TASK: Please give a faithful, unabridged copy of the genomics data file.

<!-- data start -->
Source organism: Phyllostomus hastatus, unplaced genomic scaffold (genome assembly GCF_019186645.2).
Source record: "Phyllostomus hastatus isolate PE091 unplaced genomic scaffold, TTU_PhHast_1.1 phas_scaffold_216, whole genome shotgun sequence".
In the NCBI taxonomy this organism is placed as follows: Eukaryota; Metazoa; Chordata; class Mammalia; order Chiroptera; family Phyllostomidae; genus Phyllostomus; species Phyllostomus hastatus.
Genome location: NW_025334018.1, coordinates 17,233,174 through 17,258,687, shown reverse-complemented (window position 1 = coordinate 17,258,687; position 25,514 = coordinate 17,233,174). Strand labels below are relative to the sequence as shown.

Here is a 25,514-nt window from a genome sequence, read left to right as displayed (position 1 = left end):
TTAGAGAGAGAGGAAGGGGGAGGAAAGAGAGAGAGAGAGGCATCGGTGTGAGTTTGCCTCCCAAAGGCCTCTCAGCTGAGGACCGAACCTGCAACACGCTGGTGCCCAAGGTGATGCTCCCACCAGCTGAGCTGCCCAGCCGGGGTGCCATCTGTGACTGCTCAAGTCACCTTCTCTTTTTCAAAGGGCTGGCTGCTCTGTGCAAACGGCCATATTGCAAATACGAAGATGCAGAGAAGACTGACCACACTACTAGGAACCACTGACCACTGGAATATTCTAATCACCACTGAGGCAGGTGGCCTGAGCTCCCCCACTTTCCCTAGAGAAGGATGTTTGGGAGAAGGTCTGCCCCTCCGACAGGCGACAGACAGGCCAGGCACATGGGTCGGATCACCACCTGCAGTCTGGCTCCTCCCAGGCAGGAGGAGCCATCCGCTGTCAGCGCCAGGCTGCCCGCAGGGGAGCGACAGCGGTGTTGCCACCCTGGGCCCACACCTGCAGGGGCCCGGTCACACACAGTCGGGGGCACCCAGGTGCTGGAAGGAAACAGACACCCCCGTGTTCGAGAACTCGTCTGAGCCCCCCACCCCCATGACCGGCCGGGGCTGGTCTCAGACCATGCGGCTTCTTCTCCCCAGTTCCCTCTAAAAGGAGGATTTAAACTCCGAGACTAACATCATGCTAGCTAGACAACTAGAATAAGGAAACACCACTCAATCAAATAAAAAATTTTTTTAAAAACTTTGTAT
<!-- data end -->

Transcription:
Source organism: Phyllostomus hastatus, unplaced genomic scaffold (genome assembly GCF_019186645.2).
Source record: "Phyllostomus hastatus isolate PE091 unplaced genomic scaffold, TTU_PhHast_1.1 phas_scaffold_216, whole genome shotgun sequence".
In the NCBI taxonomy this organism is placed as follows: Eukaryota; Metazoa; Chordata; class Mammalia; order Chiroptera; family Phyllostomidae; genus Phyllostomus; species Phyllostomus hastatus.
Genome location: NW_025334018.1, coordinates 17,233,174 through 17,258,687, shown reverse-complemented (window position 1 = coordinate 17,258,687; position 25,514 = coordinate 17,233,174). Strand labels below are relative to the sequence as shown.

Here is a 25,514-nt window from a genome sequence, read left to right as displayed (position 1 = left end):
TTAGAGAGAGAGGAAGGGGGAGGAAAGAGAGAGAGAGAGGCATCGGTGTGAGTTTGCCTCCCAAAGGCCTCTCAGCTGAGGACCGAACCTGCAACACGCTGGTGCCCAAGGTGATGCTCCCACCAGCTGAGCTGCCCAGCCGGGGTGCCATCTGTGACTGCTCAAGTCACCTTCTCTTTTTCAAAGGGCTGGCTGCTCTGTGCAAACGGCCATATTGCAAATACGAAGATGCAGAGAAGACTGACCACACTACTAGGAACCACTGACCACTGGAATATTCTAATCACCACTGAGGCAGGTGGCCTGAGCTCCCCCACTTTCCCTAGAGAAGGATGTTTGGGAGAAGGTCTGCCCCTCCGACAGGCGACAGACAGGCCAGGCACATGGGTCGGATCACCACCTGCAGTCTGGCTCCTCCCAGGCAGGAGGAGCCATCCGCTGTCAGCGCCAGGCTGCCCGCAGGGGAGCGACAGCGGTGTTGCCACCCTGGGCCCACACCTGCAGGGGCCCGGTCACACACAGTCGGGGGCACCCAGGTGCTGGAAGGAAACAGACACCCCCGTGTTCGAGAACTCGTCTGAGCCCCCCACCCCCATGACCGGCCGGGGCTGGTCTCAGACCATGCGGCTTCTTCTCCCCAGTTCCCTCTAAAAGGAGGATTTAAACTCCGAGACTAACATCATGCTAGCTAGACAACTAGAATAAGGAAACACCACTCAATCAAATAAAAAATTTTTTTAAAAACTTTGTAT